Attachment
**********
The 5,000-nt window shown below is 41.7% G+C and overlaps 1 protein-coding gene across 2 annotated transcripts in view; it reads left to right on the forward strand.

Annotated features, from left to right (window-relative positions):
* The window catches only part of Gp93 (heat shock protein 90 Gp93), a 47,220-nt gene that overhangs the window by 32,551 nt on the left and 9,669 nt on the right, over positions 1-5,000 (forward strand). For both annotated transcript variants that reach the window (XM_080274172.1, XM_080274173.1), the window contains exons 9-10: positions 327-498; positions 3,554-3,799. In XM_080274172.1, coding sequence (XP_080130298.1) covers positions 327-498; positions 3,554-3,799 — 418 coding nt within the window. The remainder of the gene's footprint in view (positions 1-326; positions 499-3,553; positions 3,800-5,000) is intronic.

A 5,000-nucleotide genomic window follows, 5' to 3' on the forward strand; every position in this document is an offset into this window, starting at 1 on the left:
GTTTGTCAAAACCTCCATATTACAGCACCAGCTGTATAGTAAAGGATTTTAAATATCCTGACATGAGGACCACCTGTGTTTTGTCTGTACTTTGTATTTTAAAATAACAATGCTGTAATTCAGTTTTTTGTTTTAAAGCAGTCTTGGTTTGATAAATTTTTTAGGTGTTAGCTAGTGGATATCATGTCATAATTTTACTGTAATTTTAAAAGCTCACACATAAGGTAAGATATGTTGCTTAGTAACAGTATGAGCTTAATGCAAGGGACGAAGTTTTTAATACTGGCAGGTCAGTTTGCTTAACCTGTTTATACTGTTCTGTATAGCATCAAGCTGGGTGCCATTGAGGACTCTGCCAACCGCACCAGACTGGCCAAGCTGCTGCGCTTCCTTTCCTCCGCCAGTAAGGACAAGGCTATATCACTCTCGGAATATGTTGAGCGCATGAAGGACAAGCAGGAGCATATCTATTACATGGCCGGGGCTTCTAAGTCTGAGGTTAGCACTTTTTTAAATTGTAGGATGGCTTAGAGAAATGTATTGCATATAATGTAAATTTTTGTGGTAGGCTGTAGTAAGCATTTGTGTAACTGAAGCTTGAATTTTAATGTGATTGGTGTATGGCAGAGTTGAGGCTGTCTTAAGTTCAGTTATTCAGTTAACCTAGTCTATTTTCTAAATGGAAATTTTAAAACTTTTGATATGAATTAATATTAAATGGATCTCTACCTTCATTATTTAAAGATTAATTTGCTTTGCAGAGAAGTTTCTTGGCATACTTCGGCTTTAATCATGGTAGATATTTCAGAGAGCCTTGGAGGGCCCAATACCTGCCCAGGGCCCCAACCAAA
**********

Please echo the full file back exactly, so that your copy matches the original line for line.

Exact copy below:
The 5,000-nt window shown below is 41.7% G+C and overlaps 1 protein-coding gene across 2 annotated transcripts in view; it reads left to right on the forward strand.

Annotated features, from left to right (window-relative positions):
* The window catches only part of Gp93 (heat shock protein 90 Gp93), a 47,220-nt gene that overhangs the window by 32,551 nt on the left and 9,669 nt on the right, over positions 1-5,000 (forward strand). For both annotated transcript variants that reach the window (XM_080274172.1, XM_080274173.1), the window contains exons 9-10: positions 327-498; positions 3,554-3,799. In XM_080274172.1, coding sequence (XP_080130298.1) covers positions 327-498; positions 3,554-3,799 — 418 coding nt within the window. The remainder of the gene's footprint in view (positions 1-326; positions 499-3,553; positions 3,800-5,000) is intronic.

A 5,000-nucleotide genomic window follows, 5' to 3' on the forward strand; every position in this document is an offset into this window, starting at 1 on the left:
GTTTGTCAAAACCTCCATATTACAGCACCAGCTGTATAGTAAAGGATTTTAAATATCCTGACATGAGGACCACCTGTGTTTTGTCTGTACTTTGTATTTTAAAATAACAATGCTGTAATTCAGTTTTTTGTTTTAAAGCAGTCTTGGTTTGATAAATTTTTTAGGTGTTAGCTAGTGGATATCATGTCATAATTTTACTGTAATTTTAAAAGCTCACACATAAGGTAAGATATGTTGCTTAGTAACAGTATGAGCTTAATGCAAGGGACGAAGTTTTTAATACTGGCAGGTCAGTTTGCTTAACCTGTTTATACTGTTCTGTATAGCATCAAGCTGGGTGCCATTGAGGACTCTGCCAACCGCACCAGACTGGCCAAGCTGCTGCGCTTCCTTTCCTCCGCCAGTAAGGACAAGGCTATATCACTCTCGGAATATGTTGAGCGCATGAAGGACAAGCAGGAGCATATCTATTACATGGCCGGGGCTTCTAAGTCTGAGGTTAGCACTTTTTTAAATTGTAGGATGGCTTAGAGAAATGTATTGCATATAATGTAAATTTTTGTGGTAGGCTGTAGTAAGCATTTGTGTAACTGAAGCTTGAATTTTAATGTGATTGGTGTATGGCAGAGTTGAGGCTGTCTTAAGTTCAGTTATTCAGTTAACCTAGTCTATTTTCTAAATGGAAATTTTAAAACTTTTGATATGAATTAATATTAAATGGATCTCTACCTTCATTATTTAAAGATTAATTTGCTTTGCAGAGAAGTTTCTTGGCATACTTCGGCTTTAATCATGGTAGATATTTCAGAGAGCCTTGGAGGGCCCAATACCTGCCCAGGGCCCCAACCAAA